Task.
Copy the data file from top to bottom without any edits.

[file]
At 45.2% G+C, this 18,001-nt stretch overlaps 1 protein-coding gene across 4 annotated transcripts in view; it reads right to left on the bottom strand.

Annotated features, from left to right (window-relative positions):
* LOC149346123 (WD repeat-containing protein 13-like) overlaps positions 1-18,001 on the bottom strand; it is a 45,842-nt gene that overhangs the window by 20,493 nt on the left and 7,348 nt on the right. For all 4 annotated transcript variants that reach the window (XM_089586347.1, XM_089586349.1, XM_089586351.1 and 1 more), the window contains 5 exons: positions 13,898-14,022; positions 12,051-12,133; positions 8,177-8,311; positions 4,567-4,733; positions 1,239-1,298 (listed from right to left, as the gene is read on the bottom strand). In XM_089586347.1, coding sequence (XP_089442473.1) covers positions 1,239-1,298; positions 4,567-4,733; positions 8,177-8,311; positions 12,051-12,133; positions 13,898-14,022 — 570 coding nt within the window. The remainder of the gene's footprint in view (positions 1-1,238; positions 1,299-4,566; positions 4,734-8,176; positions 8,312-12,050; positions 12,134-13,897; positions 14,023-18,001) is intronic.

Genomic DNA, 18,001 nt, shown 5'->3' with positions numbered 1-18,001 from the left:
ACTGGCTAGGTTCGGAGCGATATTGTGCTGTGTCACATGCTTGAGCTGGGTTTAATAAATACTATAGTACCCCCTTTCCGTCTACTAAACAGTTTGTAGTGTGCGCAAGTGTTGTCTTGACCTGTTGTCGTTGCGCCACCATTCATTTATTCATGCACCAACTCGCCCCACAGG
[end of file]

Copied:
At 45.2% G+C, this 18,001-nt stretch overlaps 1 protein-coding gene across 4 annotated transcripts in view; it reads right to left on the bottom strand.

Annotated features, from left to right (window-relative positions):
* LOC149346123 (WD repeat-containing protein 13-like) overlaps positions 1-18,001 on the bottom strand; it is a 45,842-nt gene that overhangs the window by 20,493 nt on the left and 7,348 nt on the right. For all 4 annotated transcript variants that reach the window (XM_089586347.1, XM_089586349.1, XM_089586351.1 and 1 more), the window contains 5 exons: positions 13,898-14,022; positions 12,051-12,133; positions 8,177-8,311; positions 4,567-4,733; positions 1,239-1,298 (listed from right to left, as the gene is read on the bottom strand). In XM_089586347.1, coding sequence (XP_089442473.1) covers positions 1,239-1,298; positions 4,567-4,733; positions 8,177-8,311; positions 12,051-12,133; positions 13,898-14,022 — 570 coding nt within the window. The remainder of the gene's footprint in view (positions 1-1,238; positions 1,299-4,566; positions 4,734-8,176; positions 8,312-12,050; positions 12,134-13,897; positions 14,023-18,001) is intronic.

Genomic DNA, 18,001 nt, shown 5'->3' with positions numbered 1-18,001 from the left:
ACTGGCTAGGTTCGGAGCGATATTGTGCTGTGTCACATGCTTGAGCTGGGTTTAATAAATACTATAGTACCCCCTTTCCGTCTACTAAACAGTTTGTAGTGTGCGCAAGTGTTGTCTTGACCTGTTGTCGTTGCGCCACCATTCATTTATTCATGCACCAACTCGCCCCACAGG